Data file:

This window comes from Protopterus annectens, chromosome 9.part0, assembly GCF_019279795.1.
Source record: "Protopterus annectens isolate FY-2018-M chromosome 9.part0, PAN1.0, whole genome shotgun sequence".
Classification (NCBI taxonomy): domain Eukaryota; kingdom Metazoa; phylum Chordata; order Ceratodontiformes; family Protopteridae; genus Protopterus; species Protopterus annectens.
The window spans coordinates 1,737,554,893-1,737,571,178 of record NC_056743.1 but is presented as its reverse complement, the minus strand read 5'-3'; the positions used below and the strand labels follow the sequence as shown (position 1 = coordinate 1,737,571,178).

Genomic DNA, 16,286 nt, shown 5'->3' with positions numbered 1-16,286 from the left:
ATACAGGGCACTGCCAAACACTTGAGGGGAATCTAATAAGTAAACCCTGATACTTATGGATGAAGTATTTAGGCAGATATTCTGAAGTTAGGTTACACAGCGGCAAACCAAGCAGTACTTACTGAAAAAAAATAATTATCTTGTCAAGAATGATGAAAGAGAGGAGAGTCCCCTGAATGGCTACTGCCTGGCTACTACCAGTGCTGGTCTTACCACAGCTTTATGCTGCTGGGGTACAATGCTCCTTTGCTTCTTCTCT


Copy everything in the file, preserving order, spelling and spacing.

This window comes from Protopterus annectens, chromosome 9.part0, assembly GCF_019279795.1.
Source record: "Protopterus annectens isolate FY-2018-M chromosome 9.part0, PAN1.0, whole genome shotgun sequence".
Classification (NCBI taxonomy): domain Eukaryota; kingdom Metazoa; phylum Chordata; order Ceratodontiformes; family Protopteridae; genus Protopterus; species Protopterus annectens.
The window spans coordinates 1,737,554,893-1,737,571,178 of record NC_056743.1 but is presented as its reverse complement, the minus strand read 5'-3'; the positions used below and the strand labels follow the sequence as shown (position 1 = coordinate 1,737,571,178).

Genomic DNA, 16,286 nt, shown 5'->3' with positions numbered 1-16,286 from the left:
ATACAGGGCACTGCCAAACACTTGAGGGGAATCTAATAAGTAAACCCTGATACTTATGGATGAAGTATTTAGGCAGATATTCTGAAGTTAGGTTACACAGCGGCAAACCAAGCAGTACTTACTGAAAAAAAATAATTATCTTGTCAAGAATGATGAAAGAGAGGAGAGTCCCCTGAATGGCTACTGCCTGGCTACTACCAGTGCTGGTCTTACCACAGCTTTATGCTGCTGGGGTACAATGCTCCTTTGCTTCTTCTCT